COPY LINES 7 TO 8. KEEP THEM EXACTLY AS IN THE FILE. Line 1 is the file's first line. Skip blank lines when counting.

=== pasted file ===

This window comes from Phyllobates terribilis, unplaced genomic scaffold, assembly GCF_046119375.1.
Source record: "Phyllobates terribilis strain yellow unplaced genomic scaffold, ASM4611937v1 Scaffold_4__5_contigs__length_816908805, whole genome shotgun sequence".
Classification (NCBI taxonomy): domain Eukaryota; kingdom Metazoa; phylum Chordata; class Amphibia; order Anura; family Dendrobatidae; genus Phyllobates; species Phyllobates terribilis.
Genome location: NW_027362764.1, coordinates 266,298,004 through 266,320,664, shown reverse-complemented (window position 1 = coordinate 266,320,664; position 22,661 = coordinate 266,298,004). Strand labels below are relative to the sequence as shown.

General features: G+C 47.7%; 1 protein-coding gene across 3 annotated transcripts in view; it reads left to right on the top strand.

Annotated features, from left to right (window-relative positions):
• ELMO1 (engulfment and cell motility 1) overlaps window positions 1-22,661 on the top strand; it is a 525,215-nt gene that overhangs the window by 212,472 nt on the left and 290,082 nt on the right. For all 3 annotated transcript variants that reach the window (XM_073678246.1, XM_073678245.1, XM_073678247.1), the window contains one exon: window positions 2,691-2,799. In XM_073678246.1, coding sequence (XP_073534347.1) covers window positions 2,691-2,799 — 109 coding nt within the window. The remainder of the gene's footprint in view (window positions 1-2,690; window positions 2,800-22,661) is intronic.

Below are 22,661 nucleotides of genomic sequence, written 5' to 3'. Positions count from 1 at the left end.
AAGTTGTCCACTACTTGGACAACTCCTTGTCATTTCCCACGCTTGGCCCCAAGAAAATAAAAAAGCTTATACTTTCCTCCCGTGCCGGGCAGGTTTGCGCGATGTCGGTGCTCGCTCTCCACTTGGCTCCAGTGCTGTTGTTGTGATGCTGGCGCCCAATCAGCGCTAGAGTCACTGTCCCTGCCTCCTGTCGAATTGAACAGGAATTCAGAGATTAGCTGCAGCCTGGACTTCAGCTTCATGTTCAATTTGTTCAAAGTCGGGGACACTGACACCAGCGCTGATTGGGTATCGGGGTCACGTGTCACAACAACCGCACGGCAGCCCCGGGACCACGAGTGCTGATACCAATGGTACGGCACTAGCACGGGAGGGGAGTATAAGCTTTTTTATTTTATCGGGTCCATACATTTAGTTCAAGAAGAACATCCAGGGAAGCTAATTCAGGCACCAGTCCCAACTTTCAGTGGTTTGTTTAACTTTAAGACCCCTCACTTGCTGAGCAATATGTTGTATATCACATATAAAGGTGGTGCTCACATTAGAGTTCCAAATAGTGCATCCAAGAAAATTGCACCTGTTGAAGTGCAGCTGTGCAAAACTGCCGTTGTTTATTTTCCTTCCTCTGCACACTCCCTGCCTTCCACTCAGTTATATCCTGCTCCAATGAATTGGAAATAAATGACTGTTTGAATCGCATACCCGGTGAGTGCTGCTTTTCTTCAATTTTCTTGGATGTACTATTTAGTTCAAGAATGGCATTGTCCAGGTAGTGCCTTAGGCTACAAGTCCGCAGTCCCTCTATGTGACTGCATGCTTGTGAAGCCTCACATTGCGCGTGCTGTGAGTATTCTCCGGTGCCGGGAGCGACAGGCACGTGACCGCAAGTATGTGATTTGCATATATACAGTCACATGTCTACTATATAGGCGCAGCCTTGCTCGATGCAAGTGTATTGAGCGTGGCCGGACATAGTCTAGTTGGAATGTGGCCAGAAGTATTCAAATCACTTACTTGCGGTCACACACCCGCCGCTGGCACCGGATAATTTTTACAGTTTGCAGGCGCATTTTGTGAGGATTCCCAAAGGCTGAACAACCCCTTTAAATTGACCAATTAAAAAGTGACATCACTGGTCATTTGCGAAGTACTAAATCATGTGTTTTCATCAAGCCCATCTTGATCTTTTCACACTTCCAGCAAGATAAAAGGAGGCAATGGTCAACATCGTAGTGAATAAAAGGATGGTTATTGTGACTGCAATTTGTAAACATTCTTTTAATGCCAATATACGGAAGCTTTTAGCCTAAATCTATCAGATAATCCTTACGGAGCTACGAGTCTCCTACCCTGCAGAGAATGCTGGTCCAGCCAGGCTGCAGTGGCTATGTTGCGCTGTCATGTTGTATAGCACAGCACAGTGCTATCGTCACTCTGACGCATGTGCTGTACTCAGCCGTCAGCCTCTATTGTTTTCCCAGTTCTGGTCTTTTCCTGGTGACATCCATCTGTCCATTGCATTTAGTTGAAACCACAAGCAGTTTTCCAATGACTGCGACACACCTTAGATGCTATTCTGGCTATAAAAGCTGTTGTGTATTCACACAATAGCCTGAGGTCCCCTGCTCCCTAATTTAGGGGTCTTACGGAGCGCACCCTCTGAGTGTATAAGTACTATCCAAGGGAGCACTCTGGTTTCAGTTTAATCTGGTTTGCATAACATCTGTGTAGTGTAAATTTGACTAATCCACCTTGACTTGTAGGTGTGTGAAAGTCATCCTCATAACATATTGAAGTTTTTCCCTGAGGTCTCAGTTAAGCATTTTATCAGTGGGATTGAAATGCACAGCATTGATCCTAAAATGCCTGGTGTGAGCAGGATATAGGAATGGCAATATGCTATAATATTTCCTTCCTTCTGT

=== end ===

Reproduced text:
• ELMO1 (engulfment and cell motility 1) overlaps window positions 1-22,661 on the top strand; it is a 525,215-nt gene that overhangs the window by 212,472 nt on the left and 290,082 nt on the right. For all 3 annotated transcript variants that reach the window (XM_073678246.1, XM_073678245.1, XM_073678247.1), the window contains one exon: window positions 2,691-2,799. In XM_073678246.1, coding sequence (XP_073534347.1) covers window positions 2,691-2,799 — 109 coding nt within the window. The remainder of the gene's footprint in view (window positions 1-2,690; window positions 2,800-22,661) is intronic.

Below are 22,661 nucleotides of genomic sequence, written 5' to 3'. Positions count from 1 at the left end.